Magnesium aids enzyme activation, nerve and muscle function, and bone growth. Magnesium can be found in dried beans, whole grains, nuts and green vegetables.

Manganese aids sex hormone production, cell function, and bone growth and development. Manganese can be found in fruits, whole grains, nuts and vegetables.

Phosphorus aids bone development and helps utilize carbohydrates, fats and proteins. It can be found in beans, eggs, fish, whole grains, meat, poultry and low-fat milk products.

Potassium helps control heart muscle activity, and aids nervous system and fluid balance. Potassium can be found in beans, bran cereal, fruits, low-fat milk products, and vegetables.

Selenium helps to fight oxidation damage. Selenium can be found in chicken, eggs, garlic, grains, lean meat, and seafood.

Zinc helps to regulate metabolism, aids in healing and effects taste and smell sensitivity. Zinc can be found in eggs, whole grains, lean meat, low-fat milk products, and seafood.

Cookbooks & Recipes

** These books contain recipes, with nutritional information included.

Eating Well through Cancer
   by Holly B. Clegg, Gerald Miletello, April 2001

Nature's Cancer-Fighting Foods
    by Verne Varona, June 2001

The Cancer Survival Cookbook: 200 Quick & Easy Recipes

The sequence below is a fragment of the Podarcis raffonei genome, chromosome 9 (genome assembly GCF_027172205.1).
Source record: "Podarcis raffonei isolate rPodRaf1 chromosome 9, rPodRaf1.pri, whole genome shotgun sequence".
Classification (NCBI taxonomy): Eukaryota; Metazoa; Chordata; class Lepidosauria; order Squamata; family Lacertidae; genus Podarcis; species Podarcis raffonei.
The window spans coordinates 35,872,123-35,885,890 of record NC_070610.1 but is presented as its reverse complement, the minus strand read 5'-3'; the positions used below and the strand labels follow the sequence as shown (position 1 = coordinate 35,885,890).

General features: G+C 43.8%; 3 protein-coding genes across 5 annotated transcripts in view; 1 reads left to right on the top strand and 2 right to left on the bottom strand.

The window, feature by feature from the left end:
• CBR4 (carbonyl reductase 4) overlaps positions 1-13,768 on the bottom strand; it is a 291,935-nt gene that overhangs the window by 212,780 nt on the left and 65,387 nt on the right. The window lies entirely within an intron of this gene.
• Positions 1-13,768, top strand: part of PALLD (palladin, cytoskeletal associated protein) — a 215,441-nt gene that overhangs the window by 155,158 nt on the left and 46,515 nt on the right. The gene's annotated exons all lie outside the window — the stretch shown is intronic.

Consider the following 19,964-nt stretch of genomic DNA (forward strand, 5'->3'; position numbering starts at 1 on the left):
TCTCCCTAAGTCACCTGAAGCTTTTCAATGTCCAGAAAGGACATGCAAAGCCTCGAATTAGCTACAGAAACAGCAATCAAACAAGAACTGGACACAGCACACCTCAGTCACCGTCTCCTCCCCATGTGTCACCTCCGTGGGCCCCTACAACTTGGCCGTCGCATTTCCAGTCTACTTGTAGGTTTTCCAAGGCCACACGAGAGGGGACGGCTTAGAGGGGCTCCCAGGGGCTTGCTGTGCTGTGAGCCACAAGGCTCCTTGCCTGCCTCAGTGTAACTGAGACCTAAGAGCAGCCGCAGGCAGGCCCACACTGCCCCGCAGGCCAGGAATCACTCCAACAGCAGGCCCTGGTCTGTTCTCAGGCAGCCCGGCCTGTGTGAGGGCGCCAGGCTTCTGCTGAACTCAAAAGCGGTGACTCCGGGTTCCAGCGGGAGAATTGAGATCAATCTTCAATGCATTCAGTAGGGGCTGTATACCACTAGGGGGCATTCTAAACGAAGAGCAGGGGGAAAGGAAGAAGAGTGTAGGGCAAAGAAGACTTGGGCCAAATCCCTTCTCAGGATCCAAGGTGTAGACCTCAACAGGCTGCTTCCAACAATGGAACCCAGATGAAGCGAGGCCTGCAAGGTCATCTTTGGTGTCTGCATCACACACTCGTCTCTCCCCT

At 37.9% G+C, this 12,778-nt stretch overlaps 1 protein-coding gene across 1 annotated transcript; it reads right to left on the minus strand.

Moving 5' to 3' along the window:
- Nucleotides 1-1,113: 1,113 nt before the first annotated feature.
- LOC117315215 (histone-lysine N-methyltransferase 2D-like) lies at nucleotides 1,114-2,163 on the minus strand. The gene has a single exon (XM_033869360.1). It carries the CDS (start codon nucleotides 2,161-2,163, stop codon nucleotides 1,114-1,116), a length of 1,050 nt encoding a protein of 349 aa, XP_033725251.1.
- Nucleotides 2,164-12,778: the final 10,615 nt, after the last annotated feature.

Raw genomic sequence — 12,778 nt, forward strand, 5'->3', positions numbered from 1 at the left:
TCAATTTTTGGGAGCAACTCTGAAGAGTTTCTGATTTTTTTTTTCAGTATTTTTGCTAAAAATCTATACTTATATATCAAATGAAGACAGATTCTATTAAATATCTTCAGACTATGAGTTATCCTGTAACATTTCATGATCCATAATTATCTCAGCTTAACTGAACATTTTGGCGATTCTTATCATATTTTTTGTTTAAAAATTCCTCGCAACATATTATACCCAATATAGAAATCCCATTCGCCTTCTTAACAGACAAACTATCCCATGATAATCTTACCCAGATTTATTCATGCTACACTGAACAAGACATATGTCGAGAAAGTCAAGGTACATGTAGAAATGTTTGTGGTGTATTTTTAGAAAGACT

by Donna L. Weihofen, Christina Marino, Nov 1997

The Cancer Recovery Healthy Exchanges Cookbook
    by Joanna M. Lund, Barbara Alpert, March 2000

Books on Nutrition

** These books contain nutritional information, with recipes included.

ABC's of Nutrition & Supplements for Prostate Cancer
    by Mark A. Moyad, Feb 2000

A Dietitian's Cancer Story: Information & Inspiration for Recovery & Healing
    by Diana Dyer, Sept 2000

Beating Cancer With Nutrition - Revised
    by Patrick Quillin, Norren Quillin, Jan 2001

Give It To Me Straight!
      by Kim Dalzell, Feb 2004

Challenge Cancer and WIN!
    by Kim Dalzell, April 2002

Tell Me What to Eat to Help Prevent Breast Cancer
    by Elaine Magee, April 2000

Tell Me What to Eat to Help Prevent Colon Cancer
    by Elaine Magee, Feb 2001

Health & Nutrition Links
** We could have listed TONS of links for you, but the few we choose
have fantastic links of their own! See for yourself!

American Institute of Cancer Research (AICR)
Cancer Nutrition Info, LLC
Diana Dyer, MS, RD - Cancer & Nutrition Specialist
Living & Raw Foods - Resources
Meals For You
More Egg Info - American Egg Board
Soyfoods - Association of North America
U.S. Soyfoods Directory
Vegetarian Resource Group